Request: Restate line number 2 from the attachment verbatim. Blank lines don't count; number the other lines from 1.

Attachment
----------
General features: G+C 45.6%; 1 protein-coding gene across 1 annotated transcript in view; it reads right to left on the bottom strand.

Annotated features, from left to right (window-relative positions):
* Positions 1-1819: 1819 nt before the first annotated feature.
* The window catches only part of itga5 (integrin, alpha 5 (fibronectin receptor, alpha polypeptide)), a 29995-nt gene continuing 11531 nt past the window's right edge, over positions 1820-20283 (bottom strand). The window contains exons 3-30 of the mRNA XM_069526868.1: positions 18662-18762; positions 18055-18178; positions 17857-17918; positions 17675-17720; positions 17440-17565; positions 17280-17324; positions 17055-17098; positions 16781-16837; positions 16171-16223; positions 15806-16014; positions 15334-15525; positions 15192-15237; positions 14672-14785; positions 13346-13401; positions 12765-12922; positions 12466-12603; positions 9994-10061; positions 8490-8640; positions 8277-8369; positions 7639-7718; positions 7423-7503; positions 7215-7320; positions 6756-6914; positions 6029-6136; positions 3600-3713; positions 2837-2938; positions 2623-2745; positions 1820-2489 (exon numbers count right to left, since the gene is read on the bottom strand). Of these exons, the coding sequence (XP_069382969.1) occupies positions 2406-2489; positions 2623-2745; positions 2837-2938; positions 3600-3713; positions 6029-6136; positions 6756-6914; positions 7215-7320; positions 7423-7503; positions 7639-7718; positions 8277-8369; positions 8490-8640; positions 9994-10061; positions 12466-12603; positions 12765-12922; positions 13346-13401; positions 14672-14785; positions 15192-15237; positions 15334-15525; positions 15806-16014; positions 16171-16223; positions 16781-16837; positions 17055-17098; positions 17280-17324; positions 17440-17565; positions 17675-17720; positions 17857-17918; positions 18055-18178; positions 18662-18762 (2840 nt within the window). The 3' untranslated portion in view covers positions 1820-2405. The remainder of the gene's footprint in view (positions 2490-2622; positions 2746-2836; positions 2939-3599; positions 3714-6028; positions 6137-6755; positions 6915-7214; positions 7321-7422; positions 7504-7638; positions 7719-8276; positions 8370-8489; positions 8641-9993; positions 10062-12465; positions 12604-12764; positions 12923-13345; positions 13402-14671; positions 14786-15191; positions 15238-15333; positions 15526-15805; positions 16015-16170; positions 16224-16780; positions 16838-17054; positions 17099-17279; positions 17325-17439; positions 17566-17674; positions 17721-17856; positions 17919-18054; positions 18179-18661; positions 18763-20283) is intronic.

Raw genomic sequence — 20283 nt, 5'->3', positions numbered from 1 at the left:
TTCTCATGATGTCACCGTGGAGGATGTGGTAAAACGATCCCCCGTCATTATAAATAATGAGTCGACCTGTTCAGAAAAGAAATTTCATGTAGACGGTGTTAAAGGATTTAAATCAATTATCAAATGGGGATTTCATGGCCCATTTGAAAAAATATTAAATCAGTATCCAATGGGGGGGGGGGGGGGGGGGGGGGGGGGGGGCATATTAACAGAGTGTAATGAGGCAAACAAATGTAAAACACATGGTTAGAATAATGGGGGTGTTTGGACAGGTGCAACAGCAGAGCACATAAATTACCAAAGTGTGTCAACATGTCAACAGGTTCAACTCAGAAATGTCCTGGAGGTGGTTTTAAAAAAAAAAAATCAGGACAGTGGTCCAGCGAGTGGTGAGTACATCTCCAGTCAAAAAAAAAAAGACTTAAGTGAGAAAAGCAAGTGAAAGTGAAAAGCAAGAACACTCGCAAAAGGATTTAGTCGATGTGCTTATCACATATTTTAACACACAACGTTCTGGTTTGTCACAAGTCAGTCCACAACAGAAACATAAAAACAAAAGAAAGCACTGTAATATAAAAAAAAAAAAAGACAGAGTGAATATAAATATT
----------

Annotated features, from left to right (window-relative positions):